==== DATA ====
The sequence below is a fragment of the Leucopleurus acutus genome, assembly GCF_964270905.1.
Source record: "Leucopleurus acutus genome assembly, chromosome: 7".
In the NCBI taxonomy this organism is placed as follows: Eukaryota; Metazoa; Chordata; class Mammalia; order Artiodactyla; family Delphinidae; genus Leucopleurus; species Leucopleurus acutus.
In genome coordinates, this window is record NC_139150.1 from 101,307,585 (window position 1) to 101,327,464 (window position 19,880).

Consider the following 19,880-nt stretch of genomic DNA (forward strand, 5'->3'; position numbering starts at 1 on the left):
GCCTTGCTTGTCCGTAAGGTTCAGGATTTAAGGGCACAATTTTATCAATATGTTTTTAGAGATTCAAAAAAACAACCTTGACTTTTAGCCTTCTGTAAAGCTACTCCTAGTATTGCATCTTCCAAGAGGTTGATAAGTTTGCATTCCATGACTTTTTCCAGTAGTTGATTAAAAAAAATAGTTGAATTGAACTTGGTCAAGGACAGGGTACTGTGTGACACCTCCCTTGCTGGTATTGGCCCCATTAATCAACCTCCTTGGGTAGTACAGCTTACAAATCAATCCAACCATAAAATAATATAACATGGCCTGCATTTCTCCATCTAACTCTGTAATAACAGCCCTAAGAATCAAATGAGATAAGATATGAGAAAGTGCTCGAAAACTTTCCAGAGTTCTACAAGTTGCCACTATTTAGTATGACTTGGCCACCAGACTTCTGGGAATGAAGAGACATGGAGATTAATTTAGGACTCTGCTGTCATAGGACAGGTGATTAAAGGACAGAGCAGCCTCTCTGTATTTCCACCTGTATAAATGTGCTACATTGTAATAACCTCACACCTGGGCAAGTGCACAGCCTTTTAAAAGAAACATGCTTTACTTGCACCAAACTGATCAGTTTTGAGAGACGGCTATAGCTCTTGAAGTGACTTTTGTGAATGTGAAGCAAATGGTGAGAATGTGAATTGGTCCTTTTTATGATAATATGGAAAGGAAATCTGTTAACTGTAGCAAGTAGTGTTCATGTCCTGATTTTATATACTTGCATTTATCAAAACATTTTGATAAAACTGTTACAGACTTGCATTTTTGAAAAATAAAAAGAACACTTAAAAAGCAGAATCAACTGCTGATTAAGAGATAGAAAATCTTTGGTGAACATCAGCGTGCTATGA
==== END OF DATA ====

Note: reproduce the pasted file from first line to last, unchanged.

The sequence below is a fragment of the Leucopleurus acutus genome, assembly GCF_964270905.1.
Source record: "Leucopleurus acutus genome assembly, chromosome: 7".
In the NCBI taxonomy this organism is placed as follows: Eukaryota; Metazoa; Chordata; class Mammalia; order Artiodactyla; family Delphinidae; genus Leucopleurus; species Leucopleurus acutus.
In genome coordinates, this window is record NC_139150.1 from 101,307,585 (window position 1) to 101,327,464 (window position 19,880).

Consider the following 19,880-nt stretch of genomic DNA (forward strand, 5'->3'; position numbering starts at 1 on the left):
GCCTTGCTTGTCCGTAAGGTTCAGGATTTAAGGGCACAATTTTATCAATATGTTTTTAGAGATTCAAAAAAACAACCTTGACTTTTAGCCTTCTGTAAAGCTACTCCTAGTATTGCATCTTCCAAGAGGTTGATAAGTTTGCATTCCATGACTTTTTCCAGTAGTTGATTAAAAAAAATAGTTGAATTGAACTTGGTCAAGGACAGGGTACTGTGTGACACCTCCCTTGCTGGTATTGGCCCCATTAATCAACCTCCTTGGGTAGTACAGCTTACAAATCAATCCAACCATAAAATAATATAACATGGCCTGCATTTCTCCATCTAACTCTGTAATAACAGCCCTAAGAATCAAATGAGATAAGATATGAGAAAGTGCTCGAAAACTTTCCAGAGTTCTACAAGTTGCCACTATTTAGTATGACTTGGCCACCAGACTTCTGGGAATGAAGAGACATGGAGATTAATTTAGGACTCTGCTGTCATAGGACAGGTGATTAAAGGACAGAGCAGCCTCTCTGTATTTCCACCTGTATAAATGTGCTACATTGTAATAACCTCACACCTGGGCAAGTGCACAGCCTTTTAAAAGAAACATGCTTTACTTGCACCAAACTGATCAGTTTTGAGAGACGGCTATAGCTCTTGAAGTGACTTTTGTGAATGTGAAGCAAATGGTGAGAATGTGAATTGGTCCTTTTTATGATAATATGGAAAGGAAATCTGTTAACTGTAGCAAGTAGTGTTCATGTCCTGATTTTATATACTTGCATTTATCAAAACATTTTGATAAAACTGTTACAGACTTGCATTTTTGAAAAATAAAAAGAACACTTAAAAAGCAGAATCAACTGCTGATTAAGAGATAGAAAATCTTTGGTGAACATCAGCGTGCTATGA